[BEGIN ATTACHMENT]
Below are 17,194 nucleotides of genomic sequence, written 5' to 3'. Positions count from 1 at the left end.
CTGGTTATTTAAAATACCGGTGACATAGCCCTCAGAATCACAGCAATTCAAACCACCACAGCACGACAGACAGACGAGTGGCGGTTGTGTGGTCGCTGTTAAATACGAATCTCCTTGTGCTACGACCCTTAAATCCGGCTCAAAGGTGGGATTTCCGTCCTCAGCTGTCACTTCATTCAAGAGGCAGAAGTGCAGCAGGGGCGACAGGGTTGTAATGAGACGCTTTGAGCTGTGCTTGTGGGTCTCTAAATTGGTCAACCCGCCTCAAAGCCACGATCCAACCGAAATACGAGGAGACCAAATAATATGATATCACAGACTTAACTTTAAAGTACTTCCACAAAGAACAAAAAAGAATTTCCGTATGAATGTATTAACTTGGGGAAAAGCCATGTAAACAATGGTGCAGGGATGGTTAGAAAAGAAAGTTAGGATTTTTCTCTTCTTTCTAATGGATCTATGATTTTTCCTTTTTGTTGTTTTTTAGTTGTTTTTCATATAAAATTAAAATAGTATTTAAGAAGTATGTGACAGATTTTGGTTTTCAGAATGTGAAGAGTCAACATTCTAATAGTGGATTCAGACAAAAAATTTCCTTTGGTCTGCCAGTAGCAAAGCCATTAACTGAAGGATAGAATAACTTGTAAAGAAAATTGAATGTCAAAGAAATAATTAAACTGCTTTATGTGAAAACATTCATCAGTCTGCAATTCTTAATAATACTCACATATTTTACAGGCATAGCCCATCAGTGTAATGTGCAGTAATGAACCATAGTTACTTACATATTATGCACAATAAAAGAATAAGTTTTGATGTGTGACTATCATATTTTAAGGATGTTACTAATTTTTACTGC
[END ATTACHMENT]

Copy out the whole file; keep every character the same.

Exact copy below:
Below are 17,194 nucleotides of genomic sequence, written 5' to 3'. Positions count from 1 at the left end.
CTGGTTATTTAAAATACCGGTGACATAGCCCTCAGAATCACAGCAATTCAAACCACCACAGCACGACAGACAGACGAGTGGCGGTTGTGTGGTCGCTGTTAAATACGAATCTCCTTGTGCTACGACCCTTAAATCCGGCTCAAAGGTGGGATTTCCGTCCTCAGCTGTCACTTCATTCAAGAGGCAGAAGTGCAGCAGGGGCGACAGGGTTGTAATGAGACGCTTTGAGCTGTGCTTGTGGGTCTCTAAATTGGTCAACCCGCCTCAAAGCCACGATCCAACCGAAATACGAGGAGACCAAATAATATGATATCACAGACTTAACTTTAAAGTACTTCCACAAAGAACAAAAAAGAATTTCCGTATGAATGTATTAACTTGGGGAAAAGCCATGTAAACAATGGTGCAGGGATGGTTAGAAAAGAAAGTTAGGATTTTTCTCTTCTTTCTAATGGATCTATGATTTTTCCTTTTTGTTGTTTTTTAGTTGTTTTTCATATAAAATTAAAATAGTATTTAAGAAGTATGTGACAGATTTTGGTTTTCAGAATGTGAAGAGTCAACATTCTAATAGTGGATTCAGACAAAAAATTTCCTTTGGTCTGCCAGTAGCAAAGCCATTAACTGAAGGATAGAATAACTTGTAAAGAAAATTGAATGTCAAAGAAATAATTAAACTGCTTTATGTGAAAACATTCATCAGTCTGCAATTCTTAATAATACTCACATATTTTACAGGCATAGCCCATCAGTGTAATGTGCAGTAATGAACCATAGTTACTTACATATTATGCACAATAAAAGAATAAGTTTTGATGTGTGACTATCATATTTTAAGGATGTTACTAATTTTTACTGC